East Texas school districts facing coaching shortage
LUFKIN, Texas (KLTV) - There is a shortage of teachers across the state and that shortage in the classroom is spilling over into the athletic departments of school districts.
There are still plenty of coaching vacancies across the state with school just a month away from being back in session. A quick scan of the Texas High School Coaches Association job board shows over 200 job postings since July 4. Some of those could be repeat postings so it is unclear how many active job openings there are across the state but the fact is there is a need for high school coaches.
As of Friday afternoon, Lufkin ISD had nine coaching positions listed on the school website. Eight of those could be hired from the outside of the district but one is set for an internal hire. The only head coaching jobs open are the head swim coach and head cheer coach.
“It has been a struggle for everybody right now,” Lufkin ISD Athletic Director. “The thing we are fighting right now is the 45 day rule. We are inside of that for most schools and people don’t have to let people out of their contracts.”
The 45 day rule means that teachers can not resign from their contract once a district is 45 days out from the start of the school year.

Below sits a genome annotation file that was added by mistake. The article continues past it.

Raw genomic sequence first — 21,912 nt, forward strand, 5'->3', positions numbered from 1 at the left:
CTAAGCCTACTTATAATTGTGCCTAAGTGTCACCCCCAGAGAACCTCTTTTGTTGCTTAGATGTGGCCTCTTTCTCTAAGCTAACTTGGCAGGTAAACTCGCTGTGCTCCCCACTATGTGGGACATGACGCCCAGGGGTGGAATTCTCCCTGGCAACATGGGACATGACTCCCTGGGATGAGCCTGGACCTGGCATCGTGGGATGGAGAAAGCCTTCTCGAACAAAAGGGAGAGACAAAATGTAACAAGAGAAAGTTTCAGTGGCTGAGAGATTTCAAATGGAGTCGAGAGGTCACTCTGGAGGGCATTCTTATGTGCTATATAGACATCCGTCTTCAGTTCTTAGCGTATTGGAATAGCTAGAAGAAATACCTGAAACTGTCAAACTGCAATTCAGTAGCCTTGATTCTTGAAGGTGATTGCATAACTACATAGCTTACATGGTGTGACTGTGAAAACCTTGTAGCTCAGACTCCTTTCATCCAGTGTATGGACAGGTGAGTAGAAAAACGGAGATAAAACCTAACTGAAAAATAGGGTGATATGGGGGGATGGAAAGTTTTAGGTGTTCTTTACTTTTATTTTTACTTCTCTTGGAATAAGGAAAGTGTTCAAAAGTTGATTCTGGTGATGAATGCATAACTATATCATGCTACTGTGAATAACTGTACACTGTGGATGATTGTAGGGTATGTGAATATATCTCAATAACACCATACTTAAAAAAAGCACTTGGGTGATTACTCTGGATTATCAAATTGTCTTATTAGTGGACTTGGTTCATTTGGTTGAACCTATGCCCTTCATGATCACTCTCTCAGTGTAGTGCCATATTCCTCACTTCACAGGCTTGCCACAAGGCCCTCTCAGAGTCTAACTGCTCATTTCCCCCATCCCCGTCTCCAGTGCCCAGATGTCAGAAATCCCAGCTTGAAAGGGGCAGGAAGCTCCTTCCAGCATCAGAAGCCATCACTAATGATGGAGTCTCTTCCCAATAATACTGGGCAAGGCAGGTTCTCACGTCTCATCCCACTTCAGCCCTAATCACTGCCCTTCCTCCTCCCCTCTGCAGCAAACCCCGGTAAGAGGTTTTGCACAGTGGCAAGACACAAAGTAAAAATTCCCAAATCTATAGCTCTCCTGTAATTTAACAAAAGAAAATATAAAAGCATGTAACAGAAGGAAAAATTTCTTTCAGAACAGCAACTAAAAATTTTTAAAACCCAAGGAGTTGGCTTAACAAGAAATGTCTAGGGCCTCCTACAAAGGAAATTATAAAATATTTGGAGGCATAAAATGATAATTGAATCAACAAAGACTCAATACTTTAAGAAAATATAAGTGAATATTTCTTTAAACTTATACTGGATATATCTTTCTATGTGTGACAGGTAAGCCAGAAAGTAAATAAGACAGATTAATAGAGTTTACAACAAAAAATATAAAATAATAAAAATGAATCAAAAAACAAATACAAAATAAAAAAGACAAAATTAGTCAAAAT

The issue is not just at large schools. In San Augustine, Athletic Director Tory Barnes is dealing with the shortage. The district currently has four football coaches. Barnes has three assistant openings right now and could possibly be having a female assistant job open up.
“As far as the fall right now we have all of our head positions filled,” Barnes said. “It will get hard in the spring when we are spread thin.”
The biggest hurdle schools face in the hiring process is the coaches being certified in the classroom. Each position comes with a teaching assignment. With so many openings at Lufkin, Quick said there is some wiggle room to flip class room responsibilities between the various coaching positions.
“They are hired as a teacher first and a coach second,” Quick said. “You have to be able to match them up.”
Barnes said advice he would give to college athletes looking to teach after their playing days would be to consider what your degree path is.
“A lot of young kids now coming out of college just want to get a Kinesiology degree and when you get that Kinesiology degree it is very hard to get hired because P.E. teachers do not leave.”
Despite the shortage both Barnes and Quick say that there are no plans to shutdown any specific extracurriculars and that if needed coaches will adjust.
“Last year we had our district CFO step up and be an assistant baseball coach,” Barnes said. “If it takes me to be an assistant for a sport or two then I will do what I have to do.”
“Coaches might have to double up and coach more than what they signed up for. Someone is going to coach that team.”
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